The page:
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My Home Still Exists The Way It Was, Somewhere.

By Jamie Ramsay

By Jamie RamsayPublished 11 months ago Updated 11 months ago 2 min read

A mansion.

In this dream, I am cleaning a mansion.

It’s my old home, the old road.

I’m vacuuming the hallway to my childhood room. The house is empty, the world is abandoned, I’m roads and roads away, just the way I used to dream of this house when I lived here..

The bathroom is the same, but quieter.

The sun is peeking through the window of my bedroom, where the bunk bed sits, untouched for years.

I vacuum up the carpeted stairs to my mum’s room. Her dark purple, green, and blue blanket, coloured as diamonds, politely made, long left. It still smells like her; the blinds are closed, I wonder what thoughts she left behind here.

We all grew up, and everyone forgot, and yet I am here; everything is the same as we left it.

I step out to the deck, I know I should be cleaning, but I’m so curious.

The trampoline still sits there, I see the open fields beyond it, and I am so lonesomely aware of how this feels like a dream, the dreamlike emptiness. I don’t think I could hear my voice if I tried to speak. Instead I move my way through the house, past the porch, the brightness of memory drained here. it’s just an empty, dusty, three story home. I go to the basement, I vacuum, but I stop to look at the sewing machine at the back, the dog harnesses still hanging, untouched in the dark grey glow. How long has it been?

I touch the piano I used to play, but nobody can hear it. I look out the basement window to my right, where it had flooded once, but that doesn’t exist here.

I move, back up the stairs, non existent, the light streaming through the windows, the evening of a dream, I go to the kitchen. I realize that the time is running out, and there are cookies smashed all over the floor.

I open the pantry door and painfully examine the molasses container I’d known from years ago. I’m unsure what to do or feel. I vacuum up the cookies. The fridge is black just how I remembered. The magnets haven’t moved, a card is slanted as if it almost fell, but never did.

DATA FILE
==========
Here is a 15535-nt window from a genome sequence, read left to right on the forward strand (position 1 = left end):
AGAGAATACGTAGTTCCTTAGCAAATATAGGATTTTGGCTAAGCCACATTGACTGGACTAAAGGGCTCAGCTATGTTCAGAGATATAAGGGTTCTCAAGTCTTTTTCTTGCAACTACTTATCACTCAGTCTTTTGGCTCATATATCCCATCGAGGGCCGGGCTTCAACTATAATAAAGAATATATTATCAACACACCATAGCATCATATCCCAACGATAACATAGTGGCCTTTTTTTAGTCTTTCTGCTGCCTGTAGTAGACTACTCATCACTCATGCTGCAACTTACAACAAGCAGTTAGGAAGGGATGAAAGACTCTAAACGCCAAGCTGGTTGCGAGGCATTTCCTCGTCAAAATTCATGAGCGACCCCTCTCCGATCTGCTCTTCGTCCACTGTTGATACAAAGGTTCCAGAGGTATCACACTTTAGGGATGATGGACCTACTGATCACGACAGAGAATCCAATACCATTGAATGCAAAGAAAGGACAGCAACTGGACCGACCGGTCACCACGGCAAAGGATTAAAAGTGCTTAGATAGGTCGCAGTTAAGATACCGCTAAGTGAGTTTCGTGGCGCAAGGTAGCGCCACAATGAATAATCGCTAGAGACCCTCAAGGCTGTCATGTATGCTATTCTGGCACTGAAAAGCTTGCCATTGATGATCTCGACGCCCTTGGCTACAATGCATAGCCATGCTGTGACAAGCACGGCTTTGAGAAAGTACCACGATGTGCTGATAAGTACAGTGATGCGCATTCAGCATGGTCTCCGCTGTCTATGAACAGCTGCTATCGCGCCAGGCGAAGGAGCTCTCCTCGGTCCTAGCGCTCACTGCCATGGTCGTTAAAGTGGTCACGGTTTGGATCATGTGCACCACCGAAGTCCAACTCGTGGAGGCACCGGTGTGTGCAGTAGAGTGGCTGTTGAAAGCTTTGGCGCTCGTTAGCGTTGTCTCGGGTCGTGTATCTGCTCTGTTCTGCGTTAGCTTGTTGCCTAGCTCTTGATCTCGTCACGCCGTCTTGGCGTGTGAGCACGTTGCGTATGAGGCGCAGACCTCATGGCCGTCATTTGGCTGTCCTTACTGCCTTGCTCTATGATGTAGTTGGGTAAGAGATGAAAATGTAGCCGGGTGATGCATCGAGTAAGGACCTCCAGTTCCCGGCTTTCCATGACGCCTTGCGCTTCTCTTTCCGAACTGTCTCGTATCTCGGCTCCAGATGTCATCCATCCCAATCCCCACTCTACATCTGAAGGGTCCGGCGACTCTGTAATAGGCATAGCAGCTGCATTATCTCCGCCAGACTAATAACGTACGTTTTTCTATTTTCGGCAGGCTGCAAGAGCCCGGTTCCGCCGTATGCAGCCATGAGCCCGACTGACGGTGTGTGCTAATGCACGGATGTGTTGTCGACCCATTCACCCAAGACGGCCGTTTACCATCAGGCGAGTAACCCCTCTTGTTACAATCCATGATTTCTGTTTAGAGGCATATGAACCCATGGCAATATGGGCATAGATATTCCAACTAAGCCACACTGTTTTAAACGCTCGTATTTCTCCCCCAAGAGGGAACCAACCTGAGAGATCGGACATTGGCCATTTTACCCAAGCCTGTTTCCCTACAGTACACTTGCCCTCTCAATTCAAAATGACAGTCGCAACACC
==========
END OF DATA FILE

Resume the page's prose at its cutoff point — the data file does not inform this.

Then a young man walks in, with dark brown skin. He doesn’t seem to notice me much at all, doesn’t make eye contact, says, “you can pack up and violate the exit.”

I’m unsure why he says this or why it makes sense.

I say, “I didn't finish.”

And he says, “it’s okay, I just wanted you to see the place first.”

We stand eye to eye at the kitchen island, and I say, “you know, I used to live here?”

He doesn’t seem like he’s listening that intently but he says, “really?”

I don’t recognize the lack of human, breath, and life until he is in the room, and I suddenly want him to understand this more than anything because I know the road away from here is very long, dream long.

“I grew up here.”

We talk for a long time, the sun melts on us through the open kitchen window, and I look outside to the abandoned dog yard, I look at the trees, and I’m unsure of where I exist after this.

He says, “you can stay with me here.”

vintagesurreal poetryslam poetrysad poetrylove poemsinspirationalheartbreakfact or fictionart

About the Creator

Jamie Ramsay

Every word is chosen from my throat, in the moments I feel too human.

I am your guide into the sinkhole.

Reader insights


Excellent work. Looking forward to reading more!

Top insight

  1. Heartfelt and relatable

    The story invoked strong personal emotions

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